Thus, this Court finds no substance in the submission of Sri Neeraj Pandey that the Payee could not have been permitted to lead evidence on affidavit on the basis of provisions of Section 145 Negotiable Instruments Act introduced subsequent to the filing of the complaint by Act No. 55 of 2002 with effect from 06.02.2003. The said provision is available to a complainant whose complaint was pending on the date when the Section 145 Negotiable Instruments Act last mentioned came into force. Thus, the submission of Sri Neeraj Pandey that the provisions of Section 145 of the Negotiable Instruments Act introduced through Act No. 55 of 2002 with effect from 06.02.2003 cannot have retrospective operation and , therefore, would not apply to pending cases is not fit to be accepted.

The second limb of challenge to the impugned order is to the effect that the Magistrate could not have summoned the applicant for an offence punishable under Section 420 IPC based an affidavit evidence of the Drawer taken on record in place of his evidence in the dock on oath under Section 200 Cr.P.C. Sri Pandey contends that the special procedure envisaged under Section 145 Negotiable Instruments Act is available only to the complainant who invokes the provisions of Section 138 of the said Act. The said provisions would have no application in cases of offences other than Section 138, and, surely not to an offence punishable under the Penal Code like Section 420 IPC.

A perusal of chapter XVII of the Negotiable Instruments Act shows that it is titled as “Of Penalties in case of Dishonour of Certain Cheques for Insufficiency of Funds in the Accounts.” The aforesaid chapter with Sections 138 to 142 was introduced in the Negotiable Instruments Act by Act No. 16 of 1988 with effect from 01.04.1989.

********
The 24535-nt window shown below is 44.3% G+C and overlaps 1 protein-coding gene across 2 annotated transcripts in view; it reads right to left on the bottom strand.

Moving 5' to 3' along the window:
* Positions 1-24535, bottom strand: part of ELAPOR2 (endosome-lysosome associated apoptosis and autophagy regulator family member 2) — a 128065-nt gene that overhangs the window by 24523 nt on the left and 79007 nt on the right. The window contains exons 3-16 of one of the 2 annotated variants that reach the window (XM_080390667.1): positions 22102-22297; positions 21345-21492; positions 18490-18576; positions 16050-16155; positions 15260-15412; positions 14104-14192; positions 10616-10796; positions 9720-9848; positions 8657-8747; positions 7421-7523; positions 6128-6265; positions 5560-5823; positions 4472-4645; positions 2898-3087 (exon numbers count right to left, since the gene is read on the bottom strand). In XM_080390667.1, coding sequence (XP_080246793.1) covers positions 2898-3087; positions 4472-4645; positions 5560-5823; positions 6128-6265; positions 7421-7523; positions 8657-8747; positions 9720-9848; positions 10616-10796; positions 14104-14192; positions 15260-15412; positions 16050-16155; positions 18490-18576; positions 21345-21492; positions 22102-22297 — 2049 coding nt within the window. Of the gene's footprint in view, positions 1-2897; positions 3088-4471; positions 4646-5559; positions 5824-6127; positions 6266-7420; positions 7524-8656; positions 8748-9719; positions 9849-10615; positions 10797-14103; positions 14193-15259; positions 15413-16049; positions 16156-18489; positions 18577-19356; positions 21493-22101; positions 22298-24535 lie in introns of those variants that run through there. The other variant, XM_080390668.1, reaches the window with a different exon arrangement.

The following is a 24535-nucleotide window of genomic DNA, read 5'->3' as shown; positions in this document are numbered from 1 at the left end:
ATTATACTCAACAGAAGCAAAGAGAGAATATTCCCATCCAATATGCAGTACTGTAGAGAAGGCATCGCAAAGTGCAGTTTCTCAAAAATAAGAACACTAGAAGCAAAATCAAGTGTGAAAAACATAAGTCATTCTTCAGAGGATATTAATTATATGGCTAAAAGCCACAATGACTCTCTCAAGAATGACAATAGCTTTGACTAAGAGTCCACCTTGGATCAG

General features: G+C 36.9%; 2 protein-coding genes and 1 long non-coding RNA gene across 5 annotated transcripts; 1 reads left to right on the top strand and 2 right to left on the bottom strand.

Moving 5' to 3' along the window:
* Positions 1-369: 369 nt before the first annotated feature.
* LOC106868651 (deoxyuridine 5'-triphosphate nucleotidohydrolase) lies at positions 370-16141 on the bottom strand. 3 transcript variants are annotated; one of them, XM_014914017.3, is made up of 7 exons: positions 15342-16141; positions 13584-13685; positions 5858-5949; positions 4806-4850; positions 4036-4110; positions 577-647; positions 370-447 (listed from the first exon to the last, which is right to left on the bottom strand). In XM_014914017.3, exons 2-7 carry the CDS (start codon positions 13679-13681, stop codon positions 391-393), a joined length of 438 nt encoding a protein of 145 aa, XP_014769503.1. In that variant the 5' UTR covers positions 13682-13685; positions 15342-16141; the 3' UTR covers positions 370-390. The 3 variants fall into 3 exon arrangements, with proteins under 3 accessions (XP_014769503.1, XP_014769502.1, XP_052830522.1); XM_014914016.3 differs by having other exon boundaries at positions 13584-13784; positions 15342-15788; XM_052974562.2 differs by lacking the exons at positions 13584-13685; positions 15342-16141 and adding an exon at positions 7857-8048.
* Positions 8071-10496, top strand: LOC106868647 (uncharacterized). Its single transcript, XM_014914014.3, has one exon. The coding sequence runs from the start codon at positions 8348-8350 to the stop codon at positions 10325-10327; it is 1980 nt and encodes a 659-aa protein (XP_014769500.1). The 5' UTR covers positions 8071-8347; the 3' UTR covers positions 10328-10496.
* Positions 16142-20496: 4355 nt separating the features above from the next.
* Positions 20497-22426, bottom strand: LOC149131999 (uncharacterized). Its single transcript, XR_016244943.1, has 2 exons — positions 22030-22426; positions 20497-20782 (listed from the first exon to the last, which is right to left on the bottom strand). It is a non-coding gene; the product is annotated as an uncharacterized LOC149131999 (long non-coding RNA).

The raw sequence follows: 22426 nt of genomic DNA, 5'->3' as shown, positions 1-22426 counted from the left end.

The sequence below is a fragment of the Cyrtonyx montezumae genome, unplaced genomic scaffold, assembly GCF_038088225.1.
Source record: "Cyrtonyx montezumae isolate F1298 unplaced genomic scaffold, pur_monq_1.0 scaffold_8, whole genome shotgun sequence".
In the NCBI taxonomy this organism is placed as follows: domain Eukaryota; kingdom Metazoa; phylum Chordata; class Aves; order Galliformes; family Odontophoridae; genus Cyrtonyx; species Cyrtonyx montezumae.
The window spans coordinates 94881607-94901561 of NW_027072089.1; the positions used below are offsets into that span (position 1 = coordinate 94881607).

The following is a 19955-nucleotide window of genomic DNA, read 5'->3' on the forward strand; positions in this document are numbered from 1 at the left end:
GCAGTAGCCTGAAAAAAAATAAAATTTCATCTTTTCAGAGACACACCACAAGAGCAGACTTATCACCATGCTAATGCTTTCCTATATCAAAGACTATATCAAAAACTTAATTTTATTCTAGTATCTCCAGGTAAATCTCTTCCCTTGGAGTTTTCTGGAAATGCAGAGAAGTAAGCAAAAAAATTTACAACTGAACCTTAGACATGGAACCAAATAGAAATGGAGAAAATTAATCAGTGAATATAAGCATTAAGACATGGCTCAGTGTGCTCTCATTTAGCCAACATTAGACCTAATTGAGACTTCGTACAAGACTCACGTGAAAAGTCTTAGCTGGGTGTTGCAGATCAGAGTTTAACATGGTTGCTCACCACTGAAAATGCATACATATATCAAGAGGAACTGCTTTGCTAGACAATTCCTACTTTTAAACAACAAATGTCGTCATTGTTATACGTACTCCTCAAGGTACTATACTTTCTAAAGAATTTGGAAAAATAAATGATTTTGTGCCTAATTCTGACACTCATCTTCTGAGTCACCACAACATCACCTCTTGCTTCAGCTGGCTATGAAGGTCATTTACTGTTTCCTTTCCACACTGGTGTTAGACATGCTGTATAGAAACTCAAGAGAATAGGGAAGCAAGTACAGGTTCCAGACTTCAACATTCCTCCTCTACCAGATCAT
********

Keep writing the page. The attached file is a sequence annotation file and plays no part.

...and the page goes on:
The above provisions were incorporated in the Act aforesaid for the purposes of safeguarding and sustaining the credibility of commercial transactions and to ensure that transactions through this particular Negotiable Instrument, that is, a cheque becomes a dependable way of transacting business. The provision was rigorously used with proliferation of litigation by way of complainants under Section 138 of the said Act. It was felt that the procedure provided under the Code of Criminal Procedure for recording of evidence under Sections 200 and 202 Cr.P.C. obliging a complainant to tender evidence on oath in the dock was not in keeping with the special context of a prosecution under Section 138 Negotiable Instruments Act. It was, therefore, that the Parliament with the object of ensuring that the procedure in a complaint under Section 138 Negotiable Instruments Act becomes less cumbersome, and, pending trials as well as new trials are expedited, introduced the provisions of Section 143 to 147 to the existing Chapter XVII of the said Act.

Section 145 of the Negotiable Instruments Act is being quoted in extenso:

145. Evidence on affidavit.— (1) Notwithstanding anything contained in the Code of Criminal Procedure, 1973 (2 of 1974), the evidence of the complainant may be given by him on affidavit and may, subject to all just exceptions be read in evidence in any enquiry, trial or other proceeding under the said Code.

(2) The Court may, if it thinks fit, and shall, on the application of the prosecution or the accused, summon and examine any person giving evidence on affidavit as to the facts contained therein.